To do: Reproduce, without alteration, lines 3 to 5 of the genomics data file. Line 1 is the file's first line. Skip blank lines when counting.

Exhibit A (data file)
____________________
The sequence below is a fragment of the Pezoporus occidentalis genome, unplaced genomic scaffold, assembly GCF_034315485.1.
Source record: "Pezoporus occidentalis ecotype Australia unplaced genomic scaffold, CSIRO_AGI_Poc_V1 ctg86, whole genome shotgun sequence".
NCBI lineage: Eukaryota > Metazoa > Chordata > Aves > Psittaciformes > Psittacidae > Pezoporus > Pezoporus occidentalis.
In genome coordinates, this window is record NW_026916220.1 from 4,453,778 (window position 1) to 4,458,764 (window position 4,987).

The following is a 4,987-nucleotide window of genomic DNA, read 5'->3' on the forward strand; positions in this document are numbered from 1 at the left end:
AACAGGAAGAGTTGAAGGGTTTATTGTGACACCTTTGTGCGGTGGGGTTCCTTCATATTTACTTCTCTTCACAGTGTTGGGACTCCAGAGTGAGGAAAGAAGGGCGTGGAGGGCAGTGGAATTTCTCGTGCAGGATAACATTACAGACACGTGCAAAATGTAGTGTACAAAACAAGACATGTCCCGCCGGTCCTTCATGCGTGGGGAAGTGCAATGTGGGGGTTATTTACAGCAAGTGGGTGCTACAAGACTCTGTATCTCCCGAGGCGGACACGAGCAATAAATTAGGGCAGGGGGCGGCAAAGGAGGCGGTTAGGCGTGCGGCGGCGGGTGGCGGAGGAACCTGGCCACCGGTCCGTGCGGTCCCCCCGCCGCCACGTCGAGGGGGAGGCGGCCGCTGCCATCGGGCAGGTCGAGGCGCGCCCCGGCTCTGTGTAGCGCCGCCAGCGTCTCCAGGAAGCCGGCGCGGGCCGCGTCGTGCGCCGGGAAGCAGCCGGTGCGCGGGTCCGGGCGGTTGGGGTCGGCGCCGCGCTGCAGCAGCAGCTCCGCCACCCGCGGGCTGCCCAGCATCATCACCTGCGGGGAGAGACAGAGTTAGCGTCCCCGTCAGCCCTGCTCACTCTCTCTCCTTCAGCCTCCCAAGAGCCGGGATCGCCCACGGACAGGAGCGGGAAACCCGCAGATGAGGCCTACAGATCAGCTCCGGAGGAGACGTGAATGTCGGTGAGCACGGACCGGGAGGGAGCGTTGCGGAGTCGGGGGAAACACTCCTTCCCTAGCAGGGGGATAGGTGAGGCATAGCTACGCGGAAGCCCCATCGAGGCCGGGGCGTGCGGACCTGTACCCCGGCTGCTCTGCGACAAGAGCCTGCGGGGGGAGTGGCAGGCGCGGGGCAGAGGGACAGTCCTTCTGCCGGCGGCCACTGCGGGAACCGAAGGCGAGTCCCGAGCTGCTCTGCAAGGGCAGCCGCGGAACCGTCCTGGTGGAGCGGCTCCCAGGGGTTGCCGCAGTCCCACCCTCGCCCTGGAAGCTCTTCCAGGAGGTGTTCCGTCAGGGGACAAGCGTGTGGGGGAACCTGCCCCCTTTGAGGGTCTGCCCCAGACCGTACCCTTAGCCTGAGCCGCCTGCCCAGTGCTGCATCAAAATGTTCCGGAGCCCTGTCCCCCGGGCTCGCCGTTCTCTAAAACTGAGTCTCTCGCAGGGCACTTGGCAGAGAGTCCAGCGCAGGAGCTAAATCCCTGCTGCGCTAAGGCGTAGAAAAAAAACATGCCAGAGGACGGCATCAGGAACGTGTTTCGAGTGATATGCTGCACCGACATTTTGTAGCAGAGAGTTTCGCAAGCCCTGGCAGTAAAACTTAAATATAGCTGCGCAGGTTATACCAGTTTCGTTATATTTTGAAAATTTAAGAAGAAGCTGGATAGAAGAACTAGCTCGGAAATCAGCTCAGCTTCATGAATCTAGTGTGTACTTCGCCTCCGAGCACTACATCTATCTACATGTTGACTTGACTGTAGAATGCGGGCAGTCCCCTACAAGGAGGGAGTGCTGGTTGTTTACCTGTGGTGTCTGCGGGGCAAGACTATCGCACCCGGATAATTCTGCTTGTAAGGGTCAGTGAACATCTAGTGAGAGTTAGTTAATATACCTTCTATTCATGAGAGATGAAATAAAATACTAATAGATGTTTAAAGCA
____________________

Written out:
NCBI lineage: Eukaryota > Metazoa > Chordata > Aves > Psittaciformes > Psittacidae > Pezoporus > Pezoporus occidentalis.
In genome coordinates, this window is record NW_026916220.1 from 4,453,778 (window position 1) to 4,458,764 (window position 4,987).

The following is a 4,987-nucleotide window of genomic DNA, read 5'->3' on the forward strand; positions in this document are numbered from 1 at the left end: